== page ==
Almost 200 nations agree new rules to tackle climate change

19 December, 2018, 19:13 | Author: Tara Reeves
  • Nations overcome last-minute divisions to forge climate deal

United Nations' climate talks to agree on the rules of the 2015 Paris Agreement became deadlocked late on Saturday over the monitoring of carbon credits to reduce emissions, in marathon negotiations which have already overrun.

The climate change conference, COP24, is closing today in Katowice, Poland.

Countries had been working for two weeks in Katowice, Poland, on a self-imposed deadline to produce a 'rulebook to flesh out details of the 2015 Paris Agreement. The announced conference President Michal Kurtyka, after no one raised in the plenary objections. "We will all have to be courageous to look into the future and make yet another step for the sake of humanity", he said. The decisions were "1000 small steps forward", he said. "You can be proud of".

Speaking hours before the final gavel, Canada's Environment Minister Catherine McKenna suggested there was no alternative to such meetings if countries want to tackle global problems, especially at a time when multilateral diplomacy is under pressure from nationalism.

"If we don't do that, we will not survive", said former Maldives president Mohamed Nasheed.

"Overall, the USA role here has been somewhat schizophrenic - pushing coal and dissing science on the one hand, but also working hard in the room for strong transparency rules", said Elliot Diringer of the Center for Climate and Energy Solutions, a Washington think-tank. Saudi Arabia, the U.S., Kuwait and Russian Federation wanted the final statement to merely "note" the report on the effects of a 1.5°C rise in the global temperatures, which warned of climate chaos in less than 20 years unless more meaningful decarbonisation was pursued. And the 20 warmest have been in the past 22 years.

Parties need to revise and enhance their Nationally Determined Contributions before 2020 in line with their fair share, because It is well known that current pledges will not be almost enough to limit warming to 1.5°C, Endalew said.

The fatal consequences, depending on the region, will be more heatwaves, longer droughts and more storms, heavy rain and higher water levels.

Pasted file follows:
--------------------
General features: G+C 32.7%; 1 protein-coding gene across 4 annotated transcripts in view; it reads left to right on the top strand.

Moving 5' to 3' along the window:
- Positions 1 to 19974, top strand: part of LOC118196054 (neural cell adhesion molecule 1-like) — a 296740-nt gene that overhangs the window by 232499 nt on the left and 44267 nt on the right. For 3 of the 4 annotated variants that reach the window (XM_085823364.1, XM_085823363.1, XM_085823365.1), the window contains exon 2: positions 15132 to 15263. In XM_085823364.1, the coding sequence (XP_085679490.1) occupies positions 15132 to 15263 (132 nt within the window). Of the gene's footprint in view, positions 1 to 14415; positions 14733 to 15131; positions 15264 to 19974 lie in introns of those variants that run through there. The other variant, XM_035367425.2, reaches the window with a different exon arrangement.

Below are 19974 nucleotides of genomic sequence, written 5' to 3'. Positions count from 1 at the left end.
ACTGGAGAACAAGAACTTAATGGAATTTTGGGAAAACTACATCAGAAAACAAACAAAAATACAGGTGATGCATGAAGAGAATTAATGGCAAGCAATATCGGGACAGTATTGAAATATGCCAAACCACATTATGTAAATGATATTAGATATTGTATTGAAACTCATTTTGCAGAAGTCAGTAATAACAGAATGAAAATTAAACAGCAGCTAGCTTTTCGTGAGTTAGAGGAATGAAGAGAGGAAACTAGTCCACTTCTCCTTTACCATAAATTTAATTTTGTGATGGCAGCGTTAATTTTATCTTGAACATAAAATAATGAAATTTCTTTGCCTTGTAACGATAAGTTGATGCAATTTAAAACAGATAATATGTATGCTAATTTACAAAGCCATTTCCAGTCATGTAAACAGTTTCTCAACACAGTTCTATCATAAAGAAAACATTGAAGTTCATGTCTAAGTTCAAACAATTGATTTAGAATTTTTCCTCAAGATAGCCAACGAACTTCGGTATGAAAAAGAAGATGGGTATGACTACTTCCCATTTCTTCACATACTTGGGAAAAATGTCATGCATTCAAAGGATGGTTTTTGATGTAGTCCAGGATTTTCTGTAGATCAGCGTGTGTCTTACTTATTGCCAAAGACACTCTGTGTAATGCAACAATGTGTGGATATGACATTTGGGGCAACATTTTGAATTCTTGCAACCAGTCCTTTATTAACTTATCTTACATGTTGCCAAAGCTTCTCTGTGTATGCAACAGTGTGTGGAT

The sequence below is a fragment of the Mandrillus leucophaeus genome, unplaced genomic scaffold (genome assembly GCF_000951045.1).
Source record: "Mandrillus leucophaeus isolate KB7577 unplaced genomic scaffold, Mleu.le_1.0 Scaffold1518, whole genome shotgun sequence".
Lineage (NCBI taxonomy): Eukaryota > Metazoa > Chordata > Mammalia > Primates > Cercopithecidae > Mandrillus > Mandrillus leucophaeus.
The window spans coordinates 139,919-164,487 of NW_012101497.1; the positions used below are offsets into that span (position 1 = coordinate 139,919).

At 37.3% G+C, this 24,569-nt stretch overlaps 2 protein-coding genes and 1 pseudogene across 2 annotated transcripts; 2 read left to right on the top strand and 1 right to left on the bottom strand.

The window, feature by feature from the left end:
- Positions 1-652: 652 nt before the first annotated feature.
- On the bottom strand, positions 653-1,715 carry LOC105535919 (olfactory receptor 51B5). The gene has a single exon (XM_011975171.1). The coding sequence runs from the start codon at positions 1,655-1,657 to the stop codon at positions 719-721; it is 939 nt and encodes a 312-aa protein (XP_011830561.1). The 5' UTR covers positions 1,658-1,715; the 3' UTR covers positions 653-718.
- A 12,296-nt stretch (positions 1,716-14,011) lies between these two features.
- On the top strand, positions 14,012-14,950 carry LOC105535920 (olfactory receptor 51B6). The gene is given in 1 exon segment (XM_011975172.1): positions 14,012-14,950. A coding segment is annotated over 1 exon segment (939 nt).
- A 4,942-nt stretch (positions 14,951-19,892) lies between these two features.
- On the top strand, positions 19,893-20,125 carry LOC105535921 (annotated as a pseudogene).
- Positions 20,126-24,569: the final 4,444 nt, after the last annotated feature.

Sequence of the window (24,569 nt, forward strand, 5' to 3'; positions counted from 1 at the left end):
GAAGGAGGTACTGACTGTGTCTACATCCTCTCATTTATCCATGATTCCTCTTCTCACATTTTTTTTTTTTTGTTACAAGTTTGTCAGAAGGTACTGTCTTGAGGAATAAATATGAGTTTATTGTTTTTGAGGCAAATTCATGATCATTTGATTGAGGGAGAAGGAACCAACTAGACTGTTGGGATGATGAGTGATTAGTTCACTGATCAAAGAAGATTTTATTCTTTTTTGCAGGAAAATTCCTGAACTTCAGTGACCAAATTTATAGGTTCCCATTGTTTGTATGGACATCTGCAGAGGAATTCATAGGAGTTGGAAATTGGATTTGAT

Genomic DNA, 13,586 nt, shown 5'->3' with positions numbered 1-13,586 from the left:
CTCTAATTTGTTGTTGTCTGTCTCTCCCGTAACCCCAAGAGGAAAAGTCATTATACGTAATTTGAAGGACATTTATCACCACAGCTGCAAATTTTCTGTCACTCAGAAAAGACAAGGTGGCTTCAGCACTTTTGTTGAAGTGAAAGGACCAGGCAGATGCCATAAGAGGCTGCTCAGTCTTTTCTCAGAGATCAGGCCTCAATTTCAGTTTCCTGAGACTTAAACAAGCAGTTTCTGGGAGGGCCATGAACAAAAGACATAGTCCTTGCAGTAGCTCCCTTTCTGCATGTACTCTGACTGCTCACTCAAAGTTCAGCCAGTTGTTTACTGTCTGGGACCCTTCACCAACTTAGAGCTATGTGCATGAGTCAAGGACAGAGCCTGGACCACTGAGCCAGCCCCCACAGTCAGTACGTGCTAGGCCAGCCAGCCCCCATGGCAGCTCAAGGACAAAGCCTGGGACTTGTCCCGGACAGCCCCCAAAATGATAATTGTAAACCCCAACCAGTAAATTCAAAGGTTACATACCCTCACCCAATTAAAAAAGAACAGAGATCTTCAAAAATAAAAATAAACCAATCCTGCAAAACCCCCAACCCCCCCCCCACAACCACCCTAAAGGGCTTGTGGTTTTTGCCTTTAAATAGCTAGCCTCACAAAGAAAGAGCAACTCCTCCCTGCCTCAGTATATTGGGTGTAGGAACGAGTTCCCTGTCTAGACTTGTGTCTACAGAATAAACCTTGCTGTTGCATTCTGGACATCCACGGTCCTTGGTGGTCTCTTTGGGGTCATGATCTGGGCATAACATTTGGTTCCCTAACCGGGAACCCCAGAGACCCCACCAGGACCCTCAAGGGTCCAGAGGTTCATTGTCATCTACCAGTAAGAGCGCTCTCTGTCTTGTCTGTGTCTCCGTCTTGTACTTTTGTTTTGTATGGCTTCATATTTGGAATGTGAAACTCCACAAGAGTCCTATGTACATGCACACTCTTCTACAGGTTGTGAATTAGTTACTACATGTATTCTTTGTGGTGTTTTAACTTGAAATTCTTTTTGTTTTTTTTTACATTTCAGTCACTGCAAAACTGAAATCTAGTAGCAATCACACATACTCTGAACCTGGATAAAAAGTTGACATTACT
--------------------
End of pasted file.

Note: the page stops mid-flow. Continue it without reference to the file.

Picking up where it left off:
Primarily peer pressure is expected to keep everyone on course.

Another source close to the discussions said, "the outcome might be close".

Nations overcome last-minute divisions to forge climate deal

At their heart, negotiations were quesitons as to how each nation funds action to mitigate and adapt to climate change, as well as how those actions are reported.

One major sticking point was how to create a functioning market in carbon credits.

A participants leaves before the end of the final session of the COP24 summit on climate change.

Controversial were questions about financial aid from the richer countries to the poorer. "We are not responsible for the catastrophe that threatens us all".

Greenpeace International executive director Jennifer Morgan said more ambitious targets should have been set.

Students protest under the banner of "Fridays for Future" in front of the Reichstag building, host of the German federal parliament, in Berlin, Germany.

But to the frustration of environmental activists and some countries who were urging more ambitious climate goals, negotiators delayed decisions on two key issues until next year in an effort to get a deal on them. Instead, governments let people down again as they ignored the science and the plight of the vulnerable. While some rulebook elements still need to be fleshed out, the agreement lays a solid foundation for implementation and strengthening of the historic accord reached in Paris three years ago.

He said ambition will be at the centre of the Climate Summit that he will convene in September 2019.

Ultimately, the negotiations tripped on one key issue which will be back on the table at the next United Nations climate change conference, COP25, set to take place in Chile.

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